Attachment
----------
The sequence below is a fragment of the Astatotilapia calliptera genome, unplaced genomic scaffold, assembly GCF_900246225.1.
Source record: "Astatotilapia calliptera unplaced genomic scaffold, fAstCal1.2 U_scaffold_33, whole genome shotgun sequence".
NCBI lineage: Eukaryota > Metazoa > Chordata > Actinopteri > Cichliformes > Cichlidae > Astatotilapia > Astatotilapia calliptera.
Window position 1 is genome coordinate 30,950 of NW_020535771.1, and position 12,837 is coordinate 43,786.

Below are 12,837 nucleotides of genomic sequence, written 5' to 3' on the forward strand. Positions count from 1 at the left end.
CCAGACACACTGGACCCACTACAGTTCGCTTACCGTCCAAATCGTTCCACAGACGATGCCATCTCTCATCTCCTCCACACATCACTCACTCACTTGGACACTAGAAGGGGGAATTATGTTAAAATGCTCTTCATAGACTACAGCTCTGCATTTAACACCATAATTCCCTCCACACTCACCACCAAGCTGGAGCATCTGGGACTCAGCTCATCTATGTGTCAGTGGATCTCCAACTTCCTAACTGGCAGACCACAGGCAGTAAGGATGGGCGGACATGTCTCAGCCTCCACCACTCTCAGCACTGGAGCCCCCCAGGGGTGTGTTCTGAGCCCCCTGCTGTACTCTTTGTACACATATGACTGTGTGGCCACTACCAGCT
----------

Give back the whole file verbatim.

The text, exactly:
The sequence below is a fragment of the Astatotilapia calliptera genome, unplaced genomic scaffold, assembly GCF_900246225.1.
Source record: "Astatotilapia calliptera unplaced genomic scaffold, fAstCal1.2 U_scaffold_33, whole genome shotgun sequence".
NCBI lineage: Eukaryota > Metazoa > Chordata > Actinopteri > Cichliformes > Cichlidae > Astatotilapia > Astatotilapia calliptera.
Window position 1 is genome coordinate 30,950 of NW_020535771.1, and position 12,837 is coordinate 43,786.

Below are 12,837 nucleotides of genomic sequence, written 5' to 3' on the forward strand. Positions count from 1 at the left end.
CCAGACACACTGGACCCACTACAGTTCGCTTACCGTCCAAATCGTTCCACAGACGATGCCATCTCTCATCTCCTCCACACATCACTCACTCACTTGGACACTAGAAGGGGGAATTATGTTAAAATGCTCTTCATAGACTACAGCTCTGCATTTAACACCATAATTCCCTCCACACTCACCACCAAGCTGGAGCATCTGGGACTCAGCTCATCTATGTGTCAGTGGATCTCCAACTTCCTAACTGGCAGACCACAGGCAGTAAGGATGGGCGGACATGTCTCAGCCTCCACCACTCTCAGCACTGGAGCCCCCCAGGGGTGTGTTCTGAGCCCCCTGCTGTACTCTTTGTACACATATGACTGTGTGGCCACTACCAGCT